Thanksgiving in Difficult Circumstances: Rabbi Emeritus Merle E. Singer

Click here to read Rabbi Singer’s full Thanksgiving Message on his beautiful blog.


Thanksgiving is a time-honored tradition that has come to represent different things to different people. At its best, Thanksgiving is celebrated the way it is shown in sentimental grocery store commercials. Families gather from far and wide to share a special dinner. They laugh and tell stories and share hugs and love. They make happy memories while enjoying each other’s company.

Some of us may shed a tear or two when we watch these ads.

Many of us are touched by the sentiments because they make us think of good times when our family is all together. For others, it might be a painful reminder of days gone by, and a reminder of those we loved who are no longer at the table.

Photo by Ekaterina Shakharova    @minigirl Sourced from Unsplash

Others still, may find these ads too painful to watch, thinking:

“My family doesn’t look anything like that. We would never be able to have a dinner without someone causing a fight at the table.”

Over the more than half century of my being a rabbi, I have very often been involved in counseling people in crisis.

Sometimes, simply listening and allowing someone to share their problems out loud is all that is needed for them to see their own solutions and develop a plan to lighten their burdens. But often, there are complicated issues, deep hurt and seemingly insurmountable barriers blocking the path to better days. I often refer to this as “the narrow place” where life is dark and it seems there is no escape.

Leo Tolstoy’s opening line from his novel “Anna Karenina” comes to mind. “All happy families are alike; each unhappy family is unhappy in its own way.”

The line is worth considering because it suggests that there are common factors that can be seen to contribute to the happiness of a family. These may include trust, unconditional love, laughter, and even the choice to be happy, and perhaps the ability to overlook missteps and just go forward.

The second part of the line, “each unhappy family is unhappy in its own way,” suggests misery can arise from an endless variety of individual circumstances. This is true. I’ve heard enough stories to know it is.

People often carry their pain into every aspect of their lives. Many times, if you are listening to their story, you will hear that all they really want is to put the pain down, and let it go.

Through my experience as a rabbi seeking to help people with their struggles and heartache, I have developed a concept of the battlefield of life and how to best approach it.

Photo from Unsplashed by Etienne Boulanger   @etienneblg

First, see your target not as a bullseye to hit, but as a quest for understanding. Bring humanity to the battlefield. Quiet your anger and open the path to listening.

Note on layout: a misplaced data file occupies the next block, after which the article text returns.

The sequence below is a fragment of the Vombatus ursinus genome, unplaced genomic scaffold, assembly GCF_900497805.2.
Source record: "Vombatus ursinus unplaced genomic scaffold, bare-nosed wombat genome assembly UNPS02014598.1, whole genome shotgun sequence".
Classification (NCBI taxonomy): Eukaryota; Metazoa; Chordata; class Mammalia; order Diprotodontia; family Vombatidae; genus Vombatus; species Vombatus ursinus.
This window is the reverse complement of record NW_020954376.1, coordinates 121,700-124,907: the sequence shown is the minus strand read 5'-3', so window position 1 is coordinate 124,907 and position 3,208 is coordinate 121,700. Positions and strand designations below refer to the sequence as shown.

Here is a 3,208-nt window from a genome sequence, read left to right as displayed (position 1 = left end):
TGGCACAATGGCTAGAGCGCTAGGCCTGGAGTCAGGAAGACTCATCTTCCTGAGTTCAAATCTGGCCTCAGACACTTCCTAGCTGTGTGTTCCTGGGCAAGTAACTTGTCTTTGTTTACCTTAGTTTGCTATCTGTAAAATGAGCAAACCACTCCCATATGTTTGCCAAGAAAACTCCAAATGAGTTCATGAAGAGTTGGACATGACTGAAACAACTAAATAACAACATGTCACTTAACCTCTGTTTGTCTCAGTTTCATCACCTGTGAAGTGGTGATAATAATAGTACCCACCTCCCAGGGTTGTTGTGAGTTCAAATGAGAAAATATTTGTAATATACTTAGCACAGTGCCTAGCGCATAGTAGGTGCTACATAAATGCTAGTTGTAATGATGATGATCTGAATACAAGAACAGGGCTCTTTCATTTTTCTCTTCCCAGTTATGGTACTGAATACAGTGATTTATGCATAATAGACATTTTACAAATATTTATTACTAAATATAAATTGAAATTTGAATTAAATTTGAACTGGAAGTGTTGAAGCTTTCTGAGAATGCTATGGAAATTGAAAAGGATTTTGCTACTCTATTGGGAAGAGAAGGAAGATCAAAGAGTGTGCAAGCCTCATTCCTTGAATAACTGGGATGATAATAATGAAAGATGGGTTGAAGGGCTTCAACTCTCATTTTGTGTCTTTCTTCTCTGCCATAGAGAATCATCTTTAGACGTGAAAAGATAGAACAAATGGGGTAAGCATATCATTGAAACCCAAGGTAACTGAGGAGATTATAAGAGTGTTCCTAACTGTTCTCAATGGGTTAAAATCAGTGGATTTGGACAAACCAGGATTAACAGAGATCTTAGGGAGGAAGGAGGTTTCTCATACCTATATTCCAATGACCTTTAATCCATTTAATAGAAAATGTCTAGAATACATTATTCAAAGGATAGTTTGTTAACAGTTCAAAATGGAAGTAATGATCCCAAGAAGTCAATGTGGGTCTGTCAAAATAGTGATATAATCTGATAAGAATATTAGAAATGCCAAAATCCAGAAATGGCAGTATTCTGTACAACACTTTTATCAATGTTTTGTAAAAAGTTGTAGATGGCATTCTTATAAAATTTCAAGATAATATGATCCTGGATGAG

Build the courage within you to admit there is room to live a different way. See your conflict as an opportunity to learn about the person you are battling with and be open to seeing how you might change your relationship or perhaps change your circumstances.

How can this be accomplished? How do we find our starting point? Perhaps it can start with a shift in attitude and a willingness to listen. Or maybe it starts with the powerful words, “I’m sorry.”

In the Talmud we learn that there are many mountain tops and all lead to the stars.

I can only be myself and see, at most, half of the reality of the valley of life below. If I make myself open to listen to you and understand your view, I will see much further. Without you giving me your perspective and sharing your experience, I can only ever see half of the world. Together we can share our innermost feelings and perhaps fill the void that has led us to confrontation. It will, at the very least, open a way to understand not just our different points of view, but a way to see a future for both of us.

We can all do better if we listen to each other with an open mind and a willing heart.

Photo from Unsplash by Juliette F.    @julfe

As you sit down to dinner with your family and loved ones this Thanksgiving, I ask you to remember to bring a willingness to listen and a willingness to compromise to your gathering. Find your way to acceptance and endeavor to set a tone where everyone is allowed to speak, and to be heard.

Concepts such as “Derech Eretz” (literally, “the way of the land” or good manners) and “Tikkun Olam” (repairing the world) are central to Jewish ethical teachings. These principles emphasize the importance of treating others with kindness, respect, and empathy. When we do this, we are doing our part to foster a sense of social responsibility and interconnectedness.

As a rabbi, I am someone who is expected to be even handed in all things. That doesn’t mean that I am not also a man who has very strong opinions of my own as to what I can agree with, and what I disagree with.

I might not like to eat what is being served but I will respect that it was prepared and served to me by hands that have joined with others to welcome me to the table.

Although we each may have different tastes, I think of the words of Elie Wiesel, who said “We are all children of the same God, and cannot stop living.”

Wishing you and your family a very happy and peaceful Thanksgiving.


Rabbi Emeritus Merle E. Singer

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